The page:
I read a considerable number of books about leadership. My own feeling is that a lot of the time if there is a mismatch between the organisation’s culture and memory, and the leadership style, no matter what the leaders do, they aren’t going to get anywhere. And organisation culture? Well, most of the time this is about the bottom line and not about something that has to be healthy to those within the organisation. Why do I say that? Because if you look at the directors of most organisations, they tend to be people with a background in finance/accountancy/law. They don’t tend to be people who have experience in social policy/psychology/psychiatry or any other area that is person-centric. I am far from a cynic, I just think organisation’s and leaders put way too much pressure on individuals to explore who they are (with the implication it will help them progress/develop/survive at work), without being transparent about what they actually want. And therein lies the heart of leadership in most workplaces around the world – it is set within a structure that values power and prioritises the end rather than the means.
This book by Lolly Daskal does not try to interrogate any of the above and in fact relies heavily on power imbalances. The author chooses to use the pronoun ‘he’ for much of the book, which did provide a flavour of the reading market and age group this was skewed towards. In fact, I feel that for people who want a more compassionate, sustainable and reasoned guide to leadership, they should stick with books such as Up the Organisation by Richard Townsend. It is also easier to read and replete with examples which you can convey to staff across hierarchies and age groups.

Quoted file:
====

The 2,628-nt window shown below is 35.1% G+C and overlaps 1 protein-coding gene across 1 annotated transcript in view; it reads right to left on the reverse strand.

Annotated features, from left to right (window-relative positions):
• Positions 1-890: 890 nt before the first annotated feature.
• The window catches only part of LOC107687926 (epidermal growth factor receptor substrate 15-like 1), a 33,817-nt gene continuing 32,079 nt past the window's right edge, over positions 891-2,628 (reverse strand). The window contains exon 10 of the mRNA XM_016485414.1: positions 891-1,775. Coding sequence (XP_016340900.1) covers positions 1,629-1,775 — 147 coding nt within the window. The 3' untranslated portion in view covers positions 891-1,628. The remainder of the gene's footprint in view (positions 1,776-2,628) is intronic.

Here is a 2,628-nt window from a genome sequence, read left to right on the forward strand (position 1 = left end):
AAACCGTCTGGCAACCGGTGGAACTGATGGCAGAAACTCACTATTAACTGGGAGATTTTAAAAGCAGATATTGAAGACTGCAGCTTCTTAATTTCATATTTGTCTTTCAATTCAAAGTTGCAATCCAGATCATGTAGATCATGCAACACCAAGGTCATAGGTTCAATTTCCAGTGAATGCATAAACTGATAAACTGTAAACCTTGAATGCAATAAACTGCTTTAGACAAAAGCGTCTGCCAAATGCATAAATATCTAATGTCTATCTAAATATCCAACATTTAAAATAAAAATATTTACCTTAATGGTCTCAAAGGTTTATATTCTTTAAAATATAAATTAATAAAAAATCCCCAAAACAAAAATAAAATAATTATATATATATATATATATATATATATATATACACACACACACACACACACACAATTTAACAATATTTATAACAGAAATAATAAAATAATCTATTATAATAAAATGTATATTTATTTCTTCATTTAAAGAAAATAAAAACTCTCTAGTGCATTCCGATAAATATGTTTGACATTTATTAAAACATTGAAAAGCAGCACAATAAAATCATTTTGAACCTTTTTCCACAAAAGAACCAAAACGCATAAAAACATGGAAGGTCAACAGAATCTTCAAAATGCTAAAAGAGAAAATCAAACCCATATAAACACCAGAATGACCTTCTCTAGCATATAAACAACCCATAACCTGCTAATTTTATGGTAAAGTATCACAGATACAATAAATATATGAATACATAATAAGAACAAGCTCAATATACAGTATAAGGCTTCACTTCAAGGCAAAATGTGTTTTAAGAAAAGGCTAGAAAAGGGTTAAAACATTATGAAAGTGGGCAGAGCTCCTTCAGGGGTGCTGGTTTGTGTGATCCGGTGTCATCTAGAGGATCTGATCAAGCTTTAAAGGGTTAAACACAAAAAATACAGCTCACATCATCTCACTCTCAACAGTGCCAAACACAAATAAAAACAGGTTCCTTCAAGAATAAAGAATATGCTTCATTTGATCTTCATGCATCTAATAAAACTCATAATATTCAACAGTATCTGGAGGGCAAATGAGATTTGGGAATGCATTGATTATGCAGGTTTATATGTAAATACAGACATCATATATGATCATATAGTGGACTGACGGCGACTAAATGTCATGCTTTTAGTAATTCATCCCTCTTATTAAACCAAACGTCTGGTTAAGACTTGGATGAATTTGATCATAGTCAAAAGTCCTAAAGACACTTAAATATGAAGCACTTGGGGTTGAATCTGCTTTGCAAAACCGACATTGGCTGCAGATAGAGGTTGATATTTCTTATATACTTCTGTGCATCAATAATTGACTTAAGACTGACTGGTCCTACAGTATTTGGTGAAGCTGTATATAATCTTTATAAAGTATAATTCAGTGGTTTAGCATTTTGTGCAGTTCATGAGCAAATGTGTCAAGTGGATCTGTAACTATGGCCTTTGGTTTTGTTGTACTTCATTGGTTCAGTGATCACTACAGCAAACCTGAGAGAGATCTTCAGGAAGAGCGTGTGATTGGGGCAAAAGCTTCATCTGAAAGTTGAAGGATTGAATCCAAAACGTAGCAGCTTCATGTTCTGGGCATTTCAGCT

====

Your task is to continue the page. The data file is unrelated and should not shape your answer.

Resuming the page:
That said, there are some things in Daskal’s book that a few of you may find useful to consider and reflect on. She looks at different styles of leadership that tend to be used and explores how they can be improved upon. So for example, what she terms ‘rebel leadership’ often has a gap that is self-doubt. She argues that while confidence is believing you are able, competence is knowing you are able, and this is where rebel leaders need to close the gap. There is also an interesting chapter on leaders who are inventors and how this mindset intersects with integrity. This is perhaps a useful takeaway for those trying to manage people with integrity as opposed to those who are more mercenary in their approach.
Overall I think this book would be useful to those who like to consider who they want in their team – it provides models to distinguish one type of leadership from another. So someone right at the top may want inventors, navigators and rebels with them in order to introduce an innovative product. Whereas someone in a more traditional industry sector may want to stick with knights and heroes. Below is a chart from the book to help you ‘pick your winning team’ and enable them to explore ‘their gaps’. A word of warning, I doubt very much that Gen Y and Gen Z would willingly sit within any of these categories.